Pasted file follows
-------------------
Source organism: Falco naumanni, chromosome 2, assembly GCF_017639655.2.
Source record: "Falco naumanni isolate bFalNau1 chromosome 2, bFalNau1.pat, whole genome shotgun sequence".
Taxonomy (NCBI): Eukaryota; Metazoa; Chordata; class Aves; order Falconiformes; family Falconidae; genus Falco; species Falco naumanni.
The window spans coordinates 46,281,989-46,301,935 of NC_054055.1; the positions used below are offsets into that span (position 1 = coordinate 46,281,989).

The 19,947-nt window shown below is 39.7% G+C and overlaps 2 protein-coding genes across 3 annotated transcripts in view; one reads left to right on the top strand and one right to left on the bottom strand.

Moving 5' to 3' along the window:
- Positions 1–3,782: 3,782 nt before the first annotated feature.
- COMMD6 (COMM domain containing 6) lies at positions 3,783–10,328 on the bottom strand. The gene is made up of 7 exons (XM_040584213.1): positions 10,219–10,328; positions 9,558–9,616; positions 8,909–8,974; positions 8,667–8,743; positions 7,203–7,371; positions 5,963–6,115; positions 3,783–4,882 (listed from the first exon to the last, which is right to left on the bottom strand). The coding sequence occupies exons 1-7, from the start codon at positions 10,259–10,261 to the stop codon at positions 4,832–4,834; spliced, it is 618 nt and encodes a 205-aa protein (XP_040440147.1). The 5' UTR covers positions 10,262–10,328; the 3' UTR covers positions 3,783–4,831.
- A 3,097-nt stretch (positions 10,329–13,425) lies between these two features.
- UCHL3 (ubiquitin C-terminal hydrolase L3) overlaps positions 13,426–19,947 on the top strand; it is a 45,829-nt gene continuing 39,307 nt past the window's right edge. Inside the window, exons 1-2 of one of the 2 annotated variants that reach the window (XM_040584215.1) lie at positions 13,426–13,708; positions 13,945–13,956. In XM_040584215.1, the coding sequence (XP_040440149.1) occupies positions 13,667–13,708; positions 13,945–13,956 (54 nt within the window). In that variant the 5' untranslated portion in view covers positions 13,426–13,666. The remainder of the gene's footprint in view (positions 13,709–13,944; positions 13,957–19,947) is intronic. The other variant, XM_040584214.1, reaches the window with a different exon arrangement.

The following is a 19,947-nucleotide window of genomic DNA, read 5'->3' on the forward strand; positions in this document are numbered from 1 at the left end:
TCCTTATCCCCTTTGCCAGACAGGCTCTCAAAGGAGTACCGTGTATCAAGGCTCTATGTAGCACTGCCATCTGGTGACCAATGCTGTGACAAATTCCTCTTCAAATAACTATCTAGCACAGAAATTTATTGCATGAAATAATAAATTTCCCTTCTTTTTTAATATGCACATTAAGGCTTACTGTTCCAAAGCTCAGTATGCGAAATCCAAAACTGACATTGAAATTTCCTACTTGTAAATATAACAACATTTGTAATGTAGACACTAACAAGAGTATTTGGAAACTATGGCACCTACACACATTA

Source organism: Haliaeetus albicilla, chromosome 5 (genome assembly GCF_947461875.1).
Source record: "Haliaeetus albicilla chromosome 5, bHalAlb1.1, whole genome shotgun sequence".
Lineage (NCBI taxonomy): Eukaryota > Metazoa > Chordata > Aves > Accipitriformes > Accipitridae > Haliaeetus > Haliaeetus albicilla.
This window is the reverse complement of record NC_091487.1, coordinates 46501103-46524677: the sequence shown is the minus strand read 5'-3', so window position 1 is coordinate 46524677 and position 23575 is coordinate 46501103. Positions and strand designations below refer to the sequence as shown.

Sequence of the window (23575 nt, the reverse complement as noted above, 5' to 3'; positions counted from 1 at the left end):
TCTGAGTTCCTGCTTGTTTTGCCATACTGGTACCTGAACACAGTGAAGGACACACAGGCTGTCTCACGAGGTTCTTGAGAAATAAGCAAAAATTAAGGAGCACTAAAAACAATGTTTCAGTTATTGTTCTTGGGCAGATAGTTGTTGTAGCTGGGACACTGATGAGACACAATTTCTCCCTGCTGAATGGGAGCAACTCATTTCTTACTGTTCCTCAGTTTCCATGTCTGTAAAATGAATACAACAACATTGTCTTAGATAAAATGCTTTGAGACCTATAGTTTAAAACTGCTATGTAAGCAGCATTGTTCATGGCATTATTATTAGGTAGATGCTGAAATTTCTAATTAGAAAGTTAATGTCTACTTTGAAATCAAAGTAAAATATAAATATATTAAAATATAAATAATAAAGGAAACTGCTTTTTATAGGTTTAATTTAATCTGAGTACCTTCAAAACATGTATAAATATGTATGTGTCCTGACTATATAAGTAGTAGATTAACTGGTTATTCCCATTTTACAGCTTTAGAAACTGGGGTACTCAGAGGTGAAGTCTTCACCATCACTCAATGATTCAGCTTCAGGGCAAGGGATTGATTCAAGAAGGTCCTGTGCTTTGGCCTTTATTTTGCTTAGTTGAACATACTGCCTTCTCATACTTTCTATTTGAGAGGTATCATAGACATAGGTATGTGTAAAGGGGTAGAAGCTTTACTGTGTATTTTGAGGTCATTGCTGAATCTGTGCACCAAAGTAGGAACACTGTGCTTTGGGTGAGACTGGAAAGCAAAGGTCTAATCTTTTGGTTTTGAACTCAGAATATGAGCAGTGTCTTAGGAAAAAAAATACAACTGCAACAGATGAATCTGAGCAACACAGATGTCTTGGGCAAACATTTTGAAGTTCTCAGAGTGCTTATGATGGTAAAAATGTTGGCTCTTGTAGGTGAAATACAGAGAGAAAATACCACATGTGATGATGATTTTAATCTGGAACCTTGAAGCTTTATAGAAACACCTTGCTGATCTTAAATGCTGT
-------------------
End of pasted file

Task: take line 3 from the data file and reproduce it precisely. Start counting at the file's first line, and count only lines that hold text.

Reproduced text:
Taxonomy (NCBI): Eukaryota; Metazoa; Chordata; class Aves; order Falconiformes; family Falconidae; genus Falco; species Falco naumanni.